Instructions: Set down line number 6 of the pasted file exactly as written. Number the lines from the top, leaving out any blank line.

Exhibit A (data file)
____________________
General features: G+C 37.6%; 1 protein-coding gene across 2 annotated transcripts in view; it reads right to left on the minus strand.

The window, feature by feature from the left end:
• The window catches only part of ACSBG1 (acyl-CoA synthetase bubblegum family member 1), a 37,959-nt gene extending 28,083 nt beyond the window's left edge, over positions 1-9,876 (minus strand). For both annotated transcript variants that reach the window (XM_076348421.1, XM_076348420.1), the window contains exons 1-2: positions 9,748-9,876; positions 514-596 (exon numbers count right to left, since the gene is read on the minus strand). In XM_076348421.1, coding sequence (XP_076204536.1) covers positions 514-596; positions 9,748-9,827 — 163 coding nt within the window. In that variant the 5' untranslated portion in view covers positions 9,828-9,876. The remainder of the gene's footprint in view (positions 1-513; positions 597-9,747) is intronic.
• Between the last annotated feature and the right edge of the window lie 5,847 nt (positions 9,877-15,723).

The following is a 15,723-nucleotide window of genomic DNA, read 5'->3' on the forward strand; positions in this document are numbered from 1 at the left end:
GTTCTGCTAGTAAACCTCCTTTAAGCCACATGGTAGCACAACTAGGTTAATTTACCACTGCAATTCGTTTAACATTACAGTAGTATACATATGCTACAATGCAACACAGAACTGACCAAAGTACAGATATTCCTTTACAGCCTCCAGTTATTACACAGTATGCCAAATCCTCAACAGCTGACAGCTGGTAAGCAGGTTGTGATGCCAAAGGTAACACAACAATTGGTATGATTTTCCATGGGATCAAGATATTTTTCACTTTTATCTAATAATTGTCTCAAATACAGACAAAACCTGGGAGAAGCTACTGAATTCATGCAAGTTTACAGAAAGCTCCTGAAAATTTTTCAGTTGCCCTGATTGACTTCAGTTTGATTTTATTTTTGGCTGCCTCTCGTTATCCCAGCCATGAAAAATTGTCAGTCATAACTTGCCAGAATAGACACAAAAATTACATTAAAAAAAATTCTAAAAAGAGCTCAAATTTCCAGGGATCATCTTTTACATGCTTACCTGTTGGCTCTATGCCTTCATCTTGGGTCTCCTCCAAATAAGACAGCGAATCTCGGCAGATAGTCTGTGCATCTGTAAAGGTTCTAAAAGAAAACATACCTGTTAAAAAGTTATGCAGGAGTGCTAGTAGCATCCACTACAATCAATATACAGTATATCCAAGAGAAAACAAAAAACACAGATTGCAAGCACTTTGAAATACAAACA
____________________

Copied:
GTTCTGCTAGTAAACCTCCTTTAAGCCACATGGTAGCACAACTAGGTTAATTTACCACTGCAATTCGTTTAACATTACAGTAGTATACATATGCTACAATGCAACACAGAACTGACCAAAGTACAGATATTCCTTTACAGCCTCCAGTTATTACACAGTATGCCAAATCCTCAACAGCTGACAGCTGGTAAGCAGGTTGTGATGCCAAAGGTAACACAACAATTGGTATGATTTTCCATGGGATCAAGATATTTTTCACTTTTATCTAATAATTGTCTCAAATACAGACAAAACCTGGGAGAAGCTACTGAATTCATGCAAGTTTACAGAAAGCTCCTGAAAATTTTTCAGTTGCCCTGATTGACTTCAGTTTGATTTTATTTTTGGCTGCCTCTCGTTATCCCAGCCATGAAAAATTGTCAGTCATAACTTGCCAGAATAGACACAAAAATTACATTAAAAAAAATTCTAAAAAGAGCTCAAATTTCCAGGGATCATCTTTTACATGCTTACCTGTTGGCTCTATGCCTTCATCTTGGGTCTCCTCCAAATAAGACAGCGAATCTCGGCAGATAGTCTGTGCATCTGTAAAGGTTCTAAAAGAAAACATACCTGTTAAAAAGTTATGCAGGAGTGCTAGTAGCATCCACTACAATCAATATACAGTATATCCAAGAGAAAACAAAAAACACAGATTGCAAGCACTTTGAAATACAAACA